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Alice Aycock, Mary Miss, Charles Simonds

May 14 - June 27, 2008


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Senior & Shopmaker Gallery is pleased to present the exhibition EXCAVATIONS: Alice Aycock, Mary Miss, Charles Simonds which opens on May 14 and runs through June 27, 2008.  The exhibition includes drawings, photographs, and sculpture by three Internationally known artists who have created site-specific sculpture since the 1970s. EXCAVATIONS continues the gallery’s ongoing program of thematic exhibitions that highlight correspondences among artists working in diverse media.

After being labeled as “site” artists by  Rosalind Krauss in her well-known essay, Sculpture in the Expanded Field, 1979, Aycock, Miss, and Simonds subsequently became associated with movements ranging from post-minimalism and conceptual art to Earth Art and architecture.  Today, however, they are probably best known as figures in the field of ‘public art’.  Rarely exhibited in conventional gallery settings, their works can be encountered in public parks, plazas, or buildings where they are exposed to both the art-informed viewer and the general public.  Each artist, in very different ways, makes the spectator and the spectator’s participation and response integral to their work.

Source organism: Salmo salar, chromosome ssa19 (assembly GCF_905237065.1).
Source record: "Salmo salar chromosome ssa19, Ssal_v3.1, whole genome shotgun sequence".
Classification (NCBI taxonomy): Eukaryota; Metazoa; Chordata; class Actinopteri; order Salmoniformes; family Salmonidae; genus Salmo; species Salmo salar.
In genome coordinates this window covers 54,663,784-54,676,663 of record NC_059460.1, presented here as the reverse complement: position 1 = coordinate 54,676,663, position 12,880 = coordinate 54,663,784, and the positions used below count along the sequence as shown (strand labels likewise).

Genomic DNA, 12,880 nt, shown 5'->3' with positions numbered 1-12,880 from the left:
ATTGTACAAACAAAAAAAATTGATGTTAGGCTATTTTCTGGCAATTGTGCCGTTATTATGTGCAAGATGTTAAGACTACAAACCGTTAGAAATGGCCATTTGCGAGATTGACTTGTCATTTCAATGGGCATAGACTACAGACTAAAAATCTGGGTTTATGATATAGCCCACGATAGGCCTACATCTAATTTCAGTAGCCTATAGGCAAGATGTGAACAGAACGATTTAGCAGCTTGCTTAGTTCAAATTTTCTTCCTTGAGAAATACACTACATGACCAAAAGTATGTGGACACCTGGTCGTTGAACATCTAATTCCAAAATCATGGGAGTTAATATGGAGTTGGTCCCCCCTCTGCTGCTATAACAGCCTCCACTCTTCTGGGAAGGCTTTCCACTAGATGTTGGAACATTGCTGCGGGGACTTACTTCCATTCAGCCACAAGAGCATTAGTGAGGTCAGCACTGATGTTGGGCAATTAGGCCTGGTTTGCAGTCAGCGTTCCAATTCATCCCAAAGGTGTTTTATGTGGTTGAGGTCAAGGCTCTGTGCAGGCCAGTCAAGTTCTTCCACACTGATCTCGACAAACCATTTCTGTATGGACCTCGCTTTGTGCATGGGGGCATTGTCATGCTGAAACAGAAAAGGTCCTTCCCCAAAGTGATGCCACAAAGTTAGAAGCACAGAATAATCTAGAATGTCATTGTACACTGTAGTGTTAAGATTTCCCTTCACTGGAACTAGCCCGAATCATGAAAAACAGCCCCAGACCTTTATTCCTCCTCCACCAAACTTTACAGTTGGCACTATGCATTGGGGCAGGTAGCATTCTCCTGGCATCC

Alice Aycock is represented in the exhibit by drawings and photographs which document her sculpture, Project for a Simple Network of Underground Wells and Tunnels which was constructed in 1975 in Far Hills, New Jersey.  In this work the artist created six concrete-block wells interconnected by an elaborate series of narrow, subterranean tunnels which made travel through them a claustrophobic and disconcerting experience.  Imbued with disquieting references to death and burial, childhood fears of cellar and attic, and the disappearance of light into darkness,  the architectural spaces Aycock creates are by no means serene and contemplative.

In contrast, Mary Miss’s work Field Rotation, 1980-81, built on the campus of Governor’s State University in Park Forest South, IL is gently integrated with its natural environment.  The site, formerly 700 acres of flat prairie, consists of a large mound with sunken courtyard, seating and water pools; a tower; and scaled series of wood posts that emphasize the terrain’s topography. The installation, an obviously artificial construction in landscape, accentuates the flat prairie surroundings and invites the sheltered spectator to spend time in it. 

For the exhibition, Charles Simonds has created a corner sculpture reminiscent of the miniature clay dwellings he began building in 1970 on the streets and vacant lots of New York.  Simonds’ dwelling-places, Lilliputian structures in clay evoking the lives and times of imagined peoples, present highly charged, temporary collisions between the past and the present day in ruins.  Geographical forms such as plateaus, cliffs, and mountains are depicted in a state of flux or ruin, where human presence is reduced to a memory.

Alice Aycock

Gallery hours are Tuesday-Friday, 10am-6pm, and Saturday, 11am-6pm. For further information, contact Betsy Senior or Laurence Shopmaker.

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